Tell us about the film? What inspired you to make it?
Back of the Moon is a film in the gangster genré with a love story at its heart. It has its roots thirty three years back in 1986 when I joined the Junction Ave Theatre Company who were workshopping a play about Sophiatown. I knew nothing of the place so I immersed myself in research. I went to the city library and read every fifties Drum magazine I could find. We interviewed journalists, politicians, musicians, house-owners and members of the legendary gangs. It was a heady mix of characters and I was fascinated by the life and anarchic vigour of the place.The play, which was a celebration of Sophiatown and a protest against the removals, turned out to be a big hit and travelled all over the world.Thirty years later I got the opportunity to revisit Sophiatown in a telenovela for Mzansi called The Road. We had these incredible sets and great wardrobe and when it was done my partner Desireé Markgraaff suggested that we make a feature quickly before it was all dismantled.
Why should people see the film?
It immerses you in that fifties world in a gripping and moving tale with universal themes.It is a brew both brutal and tender. There are superlative performances, brilliant cinematography and art direction – and great music from the era.
How is it “different” to other films in this genre?
It is a film about potential stifled and wasted by Apartheid – men preying on each other in a “pressure cooker” situation and a feisty, talented woman surviving their abuse by any means necessary. Ultimately though it is a love story which transcends this darkness.
Tell us about the people involved – actors, and producers.
Without exception it is a brilliant cast, most of whom I had worked with on The Road. Moneoa Moshesh who plays the female lead is a great musician who acted on The Road for the first time and blew us away. Our male lead, Richard Lukunku had had a brief role on The Road but he was so compelling and we had such a good time working together that I immediately knew that I wanted to work with him again. We wrote Ghost, the main antagonist’s role for Warren Masemola but he was not available when we had to shoot. I had met Lemogang Tsipa who had always played sympathetic roles but I suspected that he could go dark. He sure can. He was brilliant.
Desireé Markgraaff was both the initiator and the enabler of the project. I did not want to repeat the narrative of the play and when I expressed an interest in doing a gangster narrative, it was the enthusiasm of my friend, William Kentridge, associate producer Kutlwano Ditsele and the very eager cast that propelled the project forward. It was a totally collaborative process. Libby Dougherty wrote the screenplay but Richard Lukunku and Moneoa Moshesh were already on board as the leads and they weighed in on the writing. I had Zeno Petersen, our brilliant cinematographer and Dyllan Lloyd, our great production designer at my side. The editor Megan Gill returned from LA and brought her magic. Finally, it is Anant Singh and Videovision’s warm embrace of the finished film that has propelled it on to the screens.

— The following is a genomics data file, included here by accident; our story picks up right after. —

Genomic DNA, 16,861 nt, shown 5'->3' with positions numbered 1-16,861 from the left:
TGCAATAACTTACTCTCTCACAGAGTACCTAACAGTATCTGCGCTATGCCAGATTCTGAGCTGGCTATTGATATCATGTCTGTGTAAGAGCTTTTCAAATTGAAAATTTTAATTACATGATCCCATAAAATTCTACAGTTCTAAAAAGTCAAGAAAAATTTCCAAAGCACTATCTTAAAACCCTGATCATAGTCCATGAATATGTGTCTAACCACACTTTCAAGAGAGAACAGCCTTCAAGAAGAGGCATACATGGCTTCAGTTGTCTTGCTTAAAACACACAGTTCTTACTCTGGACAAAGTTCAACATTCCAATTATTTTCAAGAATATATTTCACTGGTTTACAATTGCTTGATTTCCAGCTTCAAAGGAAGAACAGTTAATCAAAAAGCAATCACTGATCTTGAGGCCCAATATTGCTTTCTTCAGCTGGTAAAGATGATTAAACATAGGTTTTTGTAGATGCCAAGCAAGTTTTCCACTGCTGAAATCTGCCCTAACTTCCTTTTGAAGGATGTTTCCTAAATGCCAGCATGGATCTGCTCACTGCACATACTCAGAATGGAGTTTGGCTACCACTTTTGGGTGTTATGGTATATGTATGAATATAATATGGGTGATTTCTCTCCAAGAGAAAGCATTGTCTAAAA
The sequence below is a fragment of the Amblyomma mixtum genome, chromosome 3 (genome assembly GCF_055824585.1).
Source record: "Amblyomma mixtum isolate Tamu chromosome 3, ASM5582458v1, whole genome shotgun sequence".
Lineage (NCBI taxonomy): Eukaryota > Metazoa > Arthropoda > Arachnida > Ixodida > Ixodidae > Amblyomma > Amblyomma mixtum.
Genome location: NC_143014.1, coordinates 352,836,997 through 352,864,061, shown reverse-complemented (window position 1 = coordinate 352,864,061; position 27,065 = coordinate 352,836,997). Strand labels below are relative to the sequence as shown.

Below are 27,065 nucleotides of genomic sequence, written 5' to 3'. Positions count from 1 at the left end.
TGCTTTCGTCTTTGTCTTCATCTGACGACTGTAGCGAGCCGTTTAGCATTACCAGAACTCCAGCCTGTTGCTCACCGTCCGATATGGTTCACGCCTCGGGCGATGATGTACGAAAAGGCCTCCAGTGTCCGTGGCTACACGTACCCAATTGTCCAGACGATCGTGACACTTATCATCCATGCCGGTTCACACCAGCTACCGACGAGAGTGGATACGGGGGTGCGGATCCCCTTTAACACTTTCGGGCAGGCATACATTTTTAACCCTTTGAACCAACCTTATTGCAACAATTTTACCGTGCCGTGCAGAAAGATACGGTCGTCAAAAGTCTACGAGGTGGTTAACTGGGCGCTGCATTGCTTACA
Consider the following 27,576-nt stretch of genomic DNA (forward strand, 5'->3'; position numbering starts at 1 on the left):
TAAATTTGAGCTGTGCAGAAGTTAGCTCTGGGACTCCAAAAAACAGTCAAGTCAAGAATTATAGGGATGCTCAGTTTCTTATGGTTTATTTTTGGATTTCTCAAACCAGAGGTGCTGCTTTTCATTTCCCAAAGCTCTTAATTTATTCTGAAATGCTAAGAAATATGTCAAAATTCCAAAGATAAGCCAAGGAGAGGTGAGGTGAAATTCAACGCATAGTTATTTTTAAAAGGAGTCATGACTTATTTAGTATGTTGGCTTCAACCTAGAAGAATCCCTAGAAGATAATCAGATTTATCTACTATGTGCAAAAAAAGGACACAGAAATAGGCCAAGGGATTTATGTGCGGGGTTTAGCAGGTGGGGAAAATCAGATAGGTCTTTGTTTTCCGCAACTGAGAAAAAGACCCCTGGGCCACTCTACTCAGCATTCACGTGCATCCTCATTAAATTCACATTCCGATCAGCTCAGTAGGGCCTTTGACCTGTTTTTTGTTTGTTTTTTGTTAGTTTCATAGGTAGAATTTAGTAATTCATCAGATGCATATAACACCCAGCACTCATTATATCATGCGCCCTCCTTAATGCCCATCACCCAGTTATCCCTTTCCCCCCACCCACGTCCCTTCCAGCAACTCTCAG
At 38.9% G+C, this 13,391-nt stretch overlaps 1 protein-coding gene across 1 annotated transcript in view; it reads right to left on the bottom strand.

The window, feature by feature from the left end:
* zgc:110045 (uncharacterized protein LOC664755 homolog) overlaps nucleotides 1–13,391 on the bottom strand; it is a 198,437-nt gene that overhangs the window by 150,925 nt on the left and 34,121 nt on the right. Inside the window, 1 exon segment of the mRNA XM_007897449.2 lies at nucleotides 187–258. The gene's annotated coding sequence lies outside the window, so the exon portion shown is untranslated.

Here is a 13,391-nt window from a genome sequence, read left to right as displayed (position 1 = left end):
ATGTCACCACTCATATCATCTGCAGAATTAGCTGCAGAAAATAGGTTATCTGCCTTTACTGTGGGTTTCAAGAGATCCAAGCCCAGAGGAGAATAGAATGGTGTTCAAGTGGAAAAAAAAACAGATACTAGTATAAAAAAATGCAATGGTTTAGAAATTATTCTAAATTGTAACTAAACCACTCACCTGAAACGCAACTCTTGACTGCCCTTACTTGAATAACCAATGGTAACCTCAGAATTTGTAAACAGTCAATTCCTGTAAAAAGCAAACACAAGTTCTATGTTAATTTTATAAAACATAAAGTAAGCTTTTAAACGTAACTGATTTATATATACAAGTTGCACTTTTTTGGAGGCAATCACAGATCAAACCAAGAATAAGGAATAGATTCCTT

Tell us about the relevance of making a film about Sophiatown?
Sophiatown was the lively but rough home to a diverse community close to Joburg’s city centre. Musicians, journalists and gangsters rubbed shoulders with politicians. In the famous taverns such as Back of the Moon and Thirty Nine Steps, people would drink illegally and debate the issues of the day. Political rallies that called for opposition to Apartheid were held at Freedom Square. The Nationalist government viewed it as a hotbed of opposition and targeted it for removal. The day before the first removal was scheduled to happen, hundreds of police descended on Sophiatown at dawn surprising the community. Before opposition could be organized, they forced people out of their homes. Over a period of five years from February 1955 they relentlessly evicted people street by street and demolished their houses. They renamed the area Triomf and white people moved in.
The film is named after a Sophiatown jazz club. Tell us about the music in the film.
In the soundtrack we used the great music of the period – the Manhattan Brothers, Miriam Makeba, Dolly Rathebe and the Harlem Swingsters amongst others. Philip Miller composed a hauntingly beautiful score reminiscent of those in the film noir films that the Sophiatown residents so loved to watch. And Sjava and Kwesta collaborated for the first time on a fabulous song, part fifties mbaqanga, part hip hop, for the end credits, which in a way appropriately sums up the spirit of the film.
Any other interesting bits-‘n-bobs that would help the punting of the film?
Back of the Moon was made with a vigour worthy of Sophiatown. We shot it in three hectic weeks – the last day was 18 hours long. Some of my favourite scenes have little to do with me. They are rooted in ideas offered by cast and crew. There were a lot of big fight scenes which usually take a lot of time to orchestrate and film, but the actors were incredible and gave their all. I was constantly terrified they would genuinely hurt each other.
Back of the Moon opens at cinemas in SA on the 6 September 2019.